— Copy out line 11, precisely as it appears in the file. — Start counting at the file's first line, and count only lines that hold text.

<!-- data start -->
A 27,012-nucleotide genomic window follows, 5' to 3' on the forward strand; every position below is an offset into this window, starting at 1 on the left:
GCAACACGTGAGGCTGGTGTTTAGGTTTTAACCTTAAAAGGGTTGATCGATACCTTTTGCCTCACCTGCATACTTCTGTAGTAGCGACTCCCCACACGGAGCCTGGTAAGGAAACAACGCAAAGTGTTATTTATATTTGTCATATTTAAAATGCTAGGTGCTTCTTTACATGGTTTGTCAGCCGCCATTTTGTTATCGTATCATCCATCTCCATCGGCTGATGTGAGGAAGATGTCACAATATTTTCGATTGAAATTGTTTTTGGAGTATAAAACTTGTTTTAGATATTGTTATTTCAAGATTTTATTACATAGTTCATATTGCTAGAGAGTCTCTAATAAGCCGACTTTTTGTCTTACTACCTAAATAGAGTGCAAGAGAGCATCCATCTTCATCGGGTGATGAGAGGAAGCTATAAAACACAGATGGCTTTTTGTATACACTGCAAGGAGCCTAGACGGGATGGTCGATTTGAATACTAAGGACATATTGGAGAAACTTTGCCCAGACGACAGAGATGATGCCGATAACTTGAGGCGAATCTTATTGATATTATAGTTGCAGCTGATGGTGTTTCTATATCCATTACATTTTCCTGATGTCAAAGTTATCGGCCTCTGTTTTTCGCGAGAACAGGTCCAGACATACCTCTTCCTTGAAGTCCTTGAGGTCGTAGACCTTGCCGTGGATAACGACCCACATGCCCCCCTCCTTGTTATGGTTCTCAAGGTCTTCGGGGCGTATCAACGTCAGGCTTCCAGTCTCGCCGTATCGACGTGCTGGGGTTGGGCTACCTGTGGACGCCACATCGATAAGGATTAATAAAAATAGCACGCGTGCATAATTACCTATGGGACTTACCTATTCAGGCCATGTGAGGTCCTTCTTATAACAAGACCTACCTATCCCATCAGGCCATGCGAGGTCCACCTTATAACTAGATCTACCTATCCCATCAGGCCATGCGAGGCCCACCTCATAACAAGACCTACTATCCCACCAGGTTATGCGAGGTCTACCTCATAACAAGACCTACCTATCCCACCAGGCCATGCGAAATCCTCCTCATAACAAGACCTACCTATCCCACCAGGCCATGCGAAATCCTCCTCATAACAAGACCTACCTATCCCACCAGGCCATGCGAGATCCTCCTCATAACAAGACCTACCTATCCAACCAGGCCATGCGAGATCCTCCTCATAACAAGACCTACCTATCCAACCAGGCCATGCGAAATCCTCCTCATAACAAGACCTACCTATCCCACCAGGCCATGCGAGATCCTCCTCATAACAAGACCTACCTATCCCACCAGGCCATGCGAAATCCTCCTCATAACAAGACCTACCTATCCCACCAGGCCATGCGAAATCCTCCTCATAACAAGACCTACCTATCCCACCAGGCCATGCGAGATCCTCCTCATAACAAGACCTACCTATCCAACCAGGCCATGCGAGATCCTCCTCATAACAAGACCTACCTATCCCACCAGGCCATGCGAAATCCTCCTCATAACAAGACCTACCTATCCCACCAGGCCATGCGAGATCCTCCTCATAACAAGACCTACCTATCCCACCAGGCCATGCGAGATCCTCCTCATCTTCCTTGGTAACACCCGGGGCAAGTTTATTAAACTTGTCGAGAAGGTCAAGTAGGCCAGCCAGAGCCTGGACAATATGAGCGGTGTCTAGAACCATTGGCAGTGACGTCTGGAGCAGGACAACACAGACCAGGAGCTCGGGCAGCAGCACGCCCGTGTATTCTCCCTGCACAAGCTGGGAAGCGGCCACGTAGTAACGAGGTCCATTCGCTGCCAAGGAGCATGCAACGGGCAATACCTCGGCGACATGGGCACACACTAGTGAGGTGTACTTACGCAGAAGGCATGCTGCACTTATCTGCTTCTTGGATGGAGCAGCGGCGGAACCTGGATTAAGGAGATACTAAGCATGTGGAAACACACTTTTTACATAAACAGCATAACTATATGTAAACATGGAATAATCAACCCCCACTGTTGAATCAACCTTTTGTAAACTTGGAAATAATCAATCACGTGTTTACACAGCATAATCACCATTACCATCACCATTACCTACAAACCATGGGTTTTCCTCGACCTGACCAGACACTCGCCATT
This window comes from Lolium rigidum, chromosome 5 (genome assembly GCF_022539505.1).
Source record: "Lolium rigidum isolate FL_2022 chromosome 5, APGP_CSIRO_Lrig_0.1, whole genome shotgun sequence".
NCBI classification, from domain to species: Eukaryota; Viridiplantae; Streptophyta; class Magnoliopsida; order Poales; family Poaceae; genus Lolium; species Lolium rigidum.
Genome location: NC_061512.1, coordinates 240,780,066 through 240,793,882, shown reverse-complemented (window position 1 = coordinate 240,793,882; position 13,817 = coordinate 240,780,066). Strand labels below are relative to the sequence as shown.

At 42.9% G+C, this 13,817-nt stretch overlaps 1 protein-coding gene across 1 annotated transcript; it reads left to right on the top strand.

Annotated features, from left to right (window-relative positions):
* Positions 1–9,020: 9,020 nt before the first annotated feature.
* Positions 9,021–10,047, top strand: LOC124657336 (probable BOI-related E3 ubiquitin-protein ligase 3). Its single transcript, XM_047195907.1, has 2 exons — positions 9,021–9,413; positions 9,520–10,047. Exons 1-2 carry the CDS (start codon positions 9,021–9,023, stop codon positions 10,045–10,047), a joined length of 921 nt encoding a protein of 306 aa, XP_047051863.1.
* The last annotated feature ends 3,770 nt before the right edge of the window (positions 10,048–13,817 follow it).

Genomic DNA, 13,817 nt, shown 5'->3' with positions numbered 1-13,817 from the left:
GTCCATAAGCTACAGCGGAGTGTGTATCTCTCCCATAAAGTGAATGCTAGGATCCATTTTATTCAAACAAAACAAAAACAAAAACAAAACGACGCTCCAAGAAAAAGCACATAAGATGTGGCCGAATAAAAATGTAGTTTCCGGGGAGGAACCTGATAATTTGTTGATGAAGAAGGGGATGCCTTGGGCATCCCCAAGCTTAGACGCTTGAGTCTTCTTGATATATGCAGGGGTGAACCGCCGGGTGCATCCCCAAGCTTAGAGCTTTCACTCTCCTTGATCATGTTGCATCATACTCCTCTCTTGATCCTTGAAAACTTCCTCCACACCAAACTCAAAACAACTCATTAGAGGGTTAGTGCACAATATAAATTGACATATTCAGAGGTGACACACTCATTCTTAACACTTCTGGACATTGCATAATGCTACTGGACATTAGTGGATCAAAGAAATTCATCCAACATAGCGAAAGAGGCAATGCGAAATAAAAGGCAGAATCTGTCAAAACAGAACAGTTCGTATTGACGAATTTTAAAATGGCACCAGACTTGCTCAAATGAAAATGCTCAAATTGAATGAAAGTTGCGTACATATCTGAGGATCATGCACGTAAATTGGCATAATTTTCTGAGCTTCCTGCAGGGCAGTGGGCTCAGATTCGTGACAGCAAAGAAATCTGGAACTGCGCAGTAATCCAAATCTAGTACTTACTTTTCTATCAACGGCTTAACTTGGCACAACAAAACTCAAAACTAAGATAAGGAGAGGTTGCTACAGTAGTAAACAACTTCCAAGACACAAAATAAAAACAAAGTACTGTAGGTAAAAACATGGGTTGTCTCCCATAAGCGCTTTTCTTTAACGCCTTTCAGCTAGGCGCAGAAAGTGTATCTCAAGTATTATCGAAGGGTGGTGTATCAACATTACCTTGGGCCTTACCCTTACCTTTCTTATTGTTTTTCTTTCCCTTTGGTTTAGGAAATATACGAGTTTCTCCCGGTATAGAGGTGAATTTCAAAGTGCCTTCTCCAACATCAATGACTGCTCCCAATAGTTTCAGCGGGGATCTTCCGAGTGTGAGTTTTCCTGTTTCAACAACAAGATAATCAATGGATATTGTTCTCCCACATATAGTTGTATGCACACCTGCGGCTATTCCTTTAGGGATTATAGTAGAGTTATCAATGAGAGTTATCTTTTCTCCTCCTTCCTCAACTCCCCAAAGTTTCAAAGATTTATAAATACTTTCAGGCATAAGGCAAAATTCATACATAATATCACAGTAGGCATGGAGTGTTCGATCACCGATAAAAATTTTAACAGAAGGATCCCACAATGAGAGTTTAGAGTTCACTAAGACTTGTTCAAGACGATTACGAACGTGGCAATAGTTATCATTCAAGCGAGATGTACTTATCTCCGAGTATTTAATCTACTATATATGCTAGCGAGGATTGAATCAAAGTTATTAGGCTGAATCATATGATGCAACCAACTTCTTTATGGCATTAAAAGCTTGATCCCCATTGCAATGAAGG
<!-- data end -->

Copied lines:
* The last annotated feature ends 3,770 nt before the right edge of the window (positions 10,048–13,817 follow it).